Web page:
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Tim Chipping

Ranting & Reeling

Tim Chipping’s monthly column

I once argued that it might become possible to state scientifically whether a piece of music is good or bad. I’m sure I believed it at the time (scrumpy will do that to a person) but it was nonsense. And yet stating whether music is good or bad is what I’ve been doing professionally for the last fifteen years. It’s almost as if I’ve wasted my time.

I don’t write album reviews much any more. Since most music is but a sneak preview/exclusive stream/illegal leak away, I figure no-one needs me to tell them if they’ll like it or not. And while that’s largely a democratic development it means most reviews have become little more than quote generators for adverts and press releases; that’s how low the art has sunk. Music criticism is in the gutter looking up at the five stars it gives everything for fear of losing favour.

When I wrote regularly for a mainstream music publication I was given the debut CD by a band called Razorlight to review. I was told that if I didn’t like it I’d have to relinquish the job to someone who did, as the group’s record label was taking out a full page ad in the mag. Had I not been bound by commercial interests I’d have described it as a laughably self-conscious pose of a record, yelped through the adenoids of an educationally privileged buffoon. History would’ve proven me right.

Could anyone still employed (or not) in reviewing music on the folk and roots scene risk such a diatribe now? [In fRoots, yes… Ed.] Might they dare award something two out of five? Would anyone tell it how it is if “how it is” is slapdash, sonically grating and disharmonious? I ask because I’ve heard an album this month that’s all those things yet not a single review has said so. They’ve all been either uncritically generous or padded with platitudes.

Perhaps I’m alone in apologising to my own ears after hearing said release. After all, what we require from music is as individual as a snowman’s fingerprint. But it’s also possible that no one took the record’s failings to task because we all know each other, we all (mostly) like each other and we all want to be able to enter the next gathering of the folk clans without catching the scornful eye of someone whose art we publicly chucked in the bin. And since I’ve not told you which album I was describing, I’m as guilty. Better to be an ambiguous coward than an honest pariah.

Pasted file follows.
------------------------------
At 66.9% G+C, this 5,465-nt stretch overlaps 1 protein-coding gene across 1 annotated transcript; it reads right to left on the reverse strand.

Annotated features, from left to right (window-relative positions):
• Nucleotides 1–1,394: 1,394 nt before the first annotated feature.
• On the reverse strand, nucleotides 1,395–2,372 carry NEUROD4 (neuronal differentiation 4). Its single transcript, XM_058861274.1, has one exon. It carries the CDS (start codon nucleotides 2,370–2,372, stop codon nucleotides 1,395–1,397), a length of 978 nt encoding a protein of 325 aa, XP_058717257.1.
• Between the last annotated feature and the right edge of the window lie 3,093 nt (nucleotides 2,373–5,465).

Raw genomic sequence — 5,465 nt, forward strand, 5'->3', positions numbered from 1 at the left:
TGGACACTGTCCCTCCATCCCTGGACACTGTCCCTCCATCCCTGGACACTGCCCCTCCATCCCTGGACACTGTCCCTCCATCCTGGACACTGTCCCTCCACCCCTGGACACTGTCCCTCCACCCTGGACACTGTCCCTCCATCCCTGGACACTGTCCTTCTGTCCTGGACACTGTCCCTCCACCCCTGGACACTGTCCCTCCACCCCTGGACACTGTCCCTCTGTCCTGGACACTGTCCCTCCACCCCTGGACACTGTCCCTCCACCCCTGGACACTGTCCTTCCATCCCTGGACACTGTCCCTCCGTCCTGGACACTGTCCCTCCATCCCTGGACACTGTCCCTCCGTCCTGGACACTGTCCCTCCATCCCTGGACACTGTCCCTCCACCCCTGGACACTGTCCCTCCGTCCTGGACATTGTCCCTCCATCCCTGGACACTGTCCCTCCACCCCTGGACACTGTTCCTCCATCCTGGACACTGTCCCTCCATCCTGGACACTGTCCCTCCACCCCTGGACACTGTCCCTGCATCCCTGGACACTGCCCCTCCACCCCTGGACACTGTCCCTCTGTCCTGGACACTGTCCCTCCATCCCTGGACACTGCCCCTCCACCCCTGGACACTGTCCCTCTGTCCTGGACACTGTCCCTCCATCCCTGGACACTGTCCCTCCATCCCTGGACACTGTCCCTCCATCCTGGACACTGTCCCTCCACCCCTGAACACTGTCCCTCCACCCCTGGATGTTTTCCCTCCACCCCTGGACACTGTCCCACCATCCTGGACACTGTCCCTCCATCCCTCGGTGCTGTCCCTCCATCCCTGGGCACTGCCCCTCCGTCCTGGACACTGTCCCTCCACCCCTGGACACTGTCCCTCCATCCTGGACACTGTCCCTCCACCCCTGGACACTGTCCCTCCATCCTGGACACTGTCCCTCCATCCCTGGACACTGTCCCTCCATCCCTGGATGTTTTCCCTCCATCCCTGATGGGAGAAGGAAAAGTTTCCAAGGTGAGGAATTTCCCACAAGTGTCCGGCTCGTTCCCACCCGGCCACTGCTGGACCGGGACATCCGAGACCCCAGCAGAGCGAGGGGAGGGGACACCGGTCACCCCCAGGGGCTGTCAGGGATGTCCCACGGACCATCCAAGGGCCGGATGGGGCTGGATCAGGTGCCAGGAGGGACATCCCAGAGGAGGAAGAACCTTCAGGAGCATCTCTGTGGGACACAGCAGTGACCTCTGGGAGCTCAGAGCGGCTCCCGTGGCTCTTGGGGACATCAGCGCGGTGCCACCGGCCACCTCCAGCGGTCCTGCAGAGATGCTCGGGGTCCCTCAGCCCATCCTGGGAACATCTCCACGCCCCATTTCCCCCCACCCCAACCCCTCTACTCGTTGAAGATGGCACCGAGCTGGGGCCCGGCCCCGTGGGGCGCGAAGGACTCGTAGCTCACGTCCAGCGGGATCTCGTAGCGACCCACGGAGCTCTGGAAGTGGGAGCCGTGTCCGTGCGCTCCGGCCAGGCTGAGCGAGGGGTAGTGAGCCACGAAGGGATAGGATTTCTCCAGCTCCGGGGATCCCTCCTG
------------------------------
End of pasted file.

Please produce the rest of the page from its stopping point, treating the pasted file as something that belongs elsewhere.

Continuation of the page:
Some years back, Adrian McNally of The Unthanks sounded off to me about this very dilemma. He asserted that the good reviews they garnered were devalued when everything in the folk press received similar praise. When it was my turn to critique The Unthanks’ next offering I purposefully singled out a song I felt wasn’t to the same standard as the rest of the recording. He’s not mentioned it since but is it a coincidence I’ve never received a Christmas card?

Not that I’m shifting the blame, but if artists adhered to the adage ‘never read your reviews’ then their sensibilities would be spared. We could write what we wanted; publish and be damned. But then they’d never know if their music was good or bad.

Tim Chipping


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